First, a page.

Tuesday, September 02, 2014

Out of Chaos, Hope


Early in the morning of August 29, 2005 Hurricane Katrina hit the Gulf Coast.  Like everybody else in the country, I was glued to the TV screen in disbelief.  The sheer enormity of it boggled the mind.  Once the water went down and the TV showed the damage, everyone in America wanted to help.  Later when I met the people whose homes were destroyed and they tried to thank me for coming to help all I could think of was how good it felt to finally be able to DO something besides watch TV.

The minute the church was ready to help with the rebuilding, I hopped on the band wagon. I had no idea just no idea how deeply involved I would get. Or how long I would stay.  And in some respects I’m still there. 

The church ended up mobilizing their Presbyterian Disaster Assistance, usually called PDA. I went as a volunteer with a group of Dallas churches in March of the following spring. 

Even then, six months after the storm, there were still great piles of rubbish everywhere we looked: shingles, lumber, bent metal, toys, clothes, sheet rock, refrigerators-- the debris of life piled 20 or 30 feet high, often with a car balanced on top like the cherry on a sundae. There were great slabs of concrete parking lots with no building or an empty plot of grass with concrete steps leading to nowhere: the ghosts of a community. 

We spent a week gutting a house in Houma, Louisiana. We took the walls down to the studs; then sprayed the studs with anti-mold chemicals. Then we went home.  But mentally I was still there.

Our group went again that fall; this time to a tiny little town called Pearlington where the storm blasted through and washed houses two miles north. This time it was a whole year after Katrina and I saw more piles along the roadside.  Piles of lives forever changed.  And I couldn’t get the awesome power of our climate out of my mind.

We worked on Shirley Thompson’s new house and she told us how her house had been washed away.  We unloaded a truck of sheetrock and spent our week building walls. We ate lunch at the First Missionary Baptist Church.  We saw how many other volunteers were working in the town.

Back home, the town of Pearlington scratched out a little place in my heart and set up a home. I wondered about Shirley’s house.  

When I became too restless to stand it I called the camp.  I shyly asked if anyone ever came as an individual.  They said to come. So, I packed my car without a clue how long I would be gone and left with Beaven’s blessing.  The electricians were wiring Shirley’s house so I painted and sheet rocked and built stairs at a couple of other houses.  I stayed two weeks and came home.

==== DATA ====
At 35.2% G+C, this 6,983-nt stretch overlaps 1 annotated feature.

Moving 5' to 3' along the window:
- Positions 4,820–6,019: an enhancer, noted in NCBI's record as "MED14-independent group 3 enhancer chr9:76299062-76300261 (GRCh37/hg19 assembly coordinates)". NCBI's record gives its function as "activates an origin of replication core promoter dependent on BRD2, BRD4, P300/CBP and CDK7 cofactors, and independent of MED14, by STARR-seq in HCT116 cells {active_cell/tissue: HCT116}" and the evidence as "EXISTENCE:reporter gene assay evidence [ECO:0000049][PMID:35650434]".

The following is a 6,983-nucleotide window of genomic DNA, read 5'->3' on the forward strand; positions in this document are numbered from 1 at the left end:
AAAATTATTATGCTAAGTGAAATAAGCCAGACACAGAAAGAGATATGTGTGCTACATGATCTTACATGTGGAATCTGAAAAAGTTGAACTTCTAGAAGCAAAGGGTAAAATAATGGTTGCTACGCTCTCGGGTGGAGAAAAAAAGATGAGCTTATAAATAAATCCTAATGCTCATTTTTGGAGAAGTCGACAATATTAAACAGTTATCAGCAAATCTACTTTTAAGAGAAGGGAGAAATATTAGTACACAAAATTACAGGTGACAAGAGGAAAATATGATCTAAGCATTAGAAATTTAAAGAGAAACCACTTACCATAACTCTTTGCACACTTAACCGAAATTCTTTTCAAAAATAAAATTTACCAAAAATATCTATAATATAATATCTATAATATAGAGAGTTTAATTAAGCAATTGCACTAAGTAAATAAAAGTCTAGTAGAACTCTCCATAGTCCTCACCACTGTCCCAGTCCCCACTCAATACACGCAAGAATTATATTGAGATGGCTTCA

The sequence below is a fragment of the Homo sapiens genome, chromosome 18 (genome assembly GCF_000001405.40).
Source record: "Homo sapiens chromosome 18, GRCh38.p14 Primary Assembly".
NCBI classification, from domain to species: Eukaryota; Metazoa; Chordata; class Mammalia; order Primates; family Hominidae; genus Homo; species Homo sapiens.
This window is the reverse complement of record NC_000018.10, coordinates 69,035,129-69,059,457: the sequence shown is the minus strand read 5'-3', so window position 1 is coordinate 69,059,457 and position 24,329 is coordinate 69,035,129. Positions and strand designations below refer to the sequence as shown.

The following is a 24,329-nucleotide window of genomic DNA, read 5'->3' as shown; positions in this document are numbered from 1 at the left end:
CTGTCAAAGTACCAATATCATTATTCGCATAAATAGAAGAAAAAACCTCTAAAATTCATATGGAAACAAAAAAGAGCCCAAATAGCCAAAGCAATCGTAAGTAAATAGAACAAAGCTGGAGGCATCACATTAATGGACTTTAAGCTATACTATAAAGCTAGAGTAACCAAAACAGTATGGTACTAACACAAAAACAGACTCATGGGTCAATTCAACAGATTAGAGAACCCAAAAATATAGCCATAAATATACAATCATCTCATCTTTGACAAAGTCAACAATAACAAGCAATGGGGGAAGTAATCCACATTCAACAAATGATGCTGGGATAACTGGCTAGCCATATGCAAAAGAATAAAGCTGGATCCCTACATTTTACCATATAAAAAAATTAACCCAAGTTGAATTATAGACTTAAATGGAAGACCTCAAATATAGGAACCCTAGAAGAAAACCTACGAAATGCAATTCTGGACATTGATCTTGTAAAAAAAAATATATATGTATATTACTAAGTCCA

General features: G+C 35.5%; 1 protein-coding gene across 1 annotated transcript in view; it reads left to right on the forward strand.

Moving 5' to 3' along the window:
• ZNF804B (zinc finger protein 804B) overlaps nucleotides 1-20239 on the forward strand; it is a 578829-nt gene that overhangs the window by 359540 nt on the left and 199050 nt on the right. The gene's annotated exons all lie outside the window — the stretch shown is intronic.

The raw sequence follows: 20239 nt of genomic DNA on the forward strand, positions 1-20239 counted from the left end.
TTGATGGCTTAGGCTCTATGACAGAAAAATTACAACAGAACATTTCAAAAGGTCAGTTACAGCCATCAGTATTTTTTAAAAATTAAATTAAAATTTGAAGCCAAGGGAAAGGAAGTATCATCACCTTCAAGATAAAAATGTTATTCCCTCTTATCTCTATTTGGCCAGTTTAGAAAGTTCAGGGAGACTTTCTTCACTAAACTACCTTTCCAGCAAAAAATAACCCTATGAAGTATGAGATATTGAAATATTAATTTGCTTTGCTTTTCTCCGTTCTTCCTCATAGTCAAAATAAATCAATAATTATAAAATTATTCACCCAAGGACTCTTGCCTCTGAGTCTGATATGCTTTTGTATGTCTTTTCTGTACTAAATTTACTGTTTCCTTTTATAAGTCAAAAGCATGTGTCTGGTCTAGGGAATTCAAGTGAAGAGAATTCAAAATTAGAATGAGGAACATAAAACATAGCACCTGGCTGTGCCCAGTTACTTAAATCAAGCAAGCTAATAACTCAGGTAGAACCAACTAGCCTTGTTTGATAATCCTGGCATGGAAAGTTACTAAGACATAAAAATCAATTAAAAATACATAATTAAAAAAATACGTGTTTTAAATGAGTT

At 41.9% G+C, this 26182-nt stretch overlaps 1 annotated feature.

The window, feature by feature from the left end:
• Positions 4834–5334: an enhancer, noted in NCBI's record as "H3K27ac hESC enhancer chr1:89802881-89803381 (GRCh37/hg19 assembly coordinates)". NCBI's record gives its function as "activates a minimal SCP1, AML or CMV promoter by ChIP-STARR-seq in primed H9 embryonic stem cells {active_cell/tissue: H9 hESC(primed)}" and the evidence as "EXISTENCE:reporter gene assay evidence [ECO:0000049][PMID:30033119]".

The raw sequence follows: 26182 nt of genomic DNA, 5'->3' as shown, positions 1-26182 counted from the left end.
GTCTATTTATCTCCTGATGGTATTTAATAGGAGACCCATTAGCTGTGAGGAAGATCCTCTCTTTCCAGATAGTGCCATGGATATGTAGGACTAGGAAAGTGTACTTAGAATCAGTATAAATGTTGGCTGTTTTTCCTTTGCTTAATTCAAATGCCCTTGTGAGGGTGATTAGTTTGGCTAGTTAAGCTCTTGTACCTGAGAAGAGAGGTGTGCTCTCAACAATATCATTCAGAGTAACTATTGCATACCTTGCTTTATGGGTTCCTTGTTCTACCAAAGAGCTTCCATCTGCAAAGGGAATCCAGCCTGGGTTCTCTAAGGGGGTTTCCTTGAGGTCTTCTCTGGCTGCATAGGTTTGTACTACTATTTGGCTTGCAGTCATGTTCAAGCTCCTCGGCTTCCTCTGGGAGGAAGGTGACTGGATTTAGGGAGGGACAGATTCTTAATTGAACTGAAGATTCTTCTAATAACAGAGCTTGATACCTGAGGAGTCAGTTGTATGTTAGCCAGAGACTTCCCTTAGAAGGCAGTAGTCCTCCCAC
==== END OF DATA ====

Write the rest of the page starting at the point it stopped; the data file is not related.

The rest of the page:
The following April I went by myself again for a couple of weeks. I installed the toilets in Shirley Thompson’s house. I grew to know the town and their people. When our church team went again in the fall, Rich Cozzone, who was responsible for the volunteer villages, asked me to come work as a village manager.  I felt a strong sense that God was calling me to the work there.

I left on the morning of November 26, 2007-- my 60th birthday--, once again not knowing how long I would be gone. PDA wasn’t big on details.  They were too busy trying to keep up with the magnitude of the task.  I soon discovered that details were a rare luxury at PDA.  I learned to not ask questions because no one had answers.  There was no road map for what we were doing.

I served as camp manager for about four months. I lived in a travel trailer in Pearlington.  By then I had heard the story of the thirty foot high wall of water that came ashore and washed everything away, leaving behind four feet of crude oil, raw sewage, dead fish and live snakes.  I was there long enough to get a post office box for myself and find a lady to cut my hair. I went far longer between haircuts than usual because there simply wasn’t any time.  Dujuan Bosarge never let me pay her out of gratitude for what all the volunteers were doing.  I learned hugs and Dr Peppers were a recognizable form of currency in the town. Pearlington became my soul’s hometown and Rev Rawls of the First Missionary Baptist church became my pastor.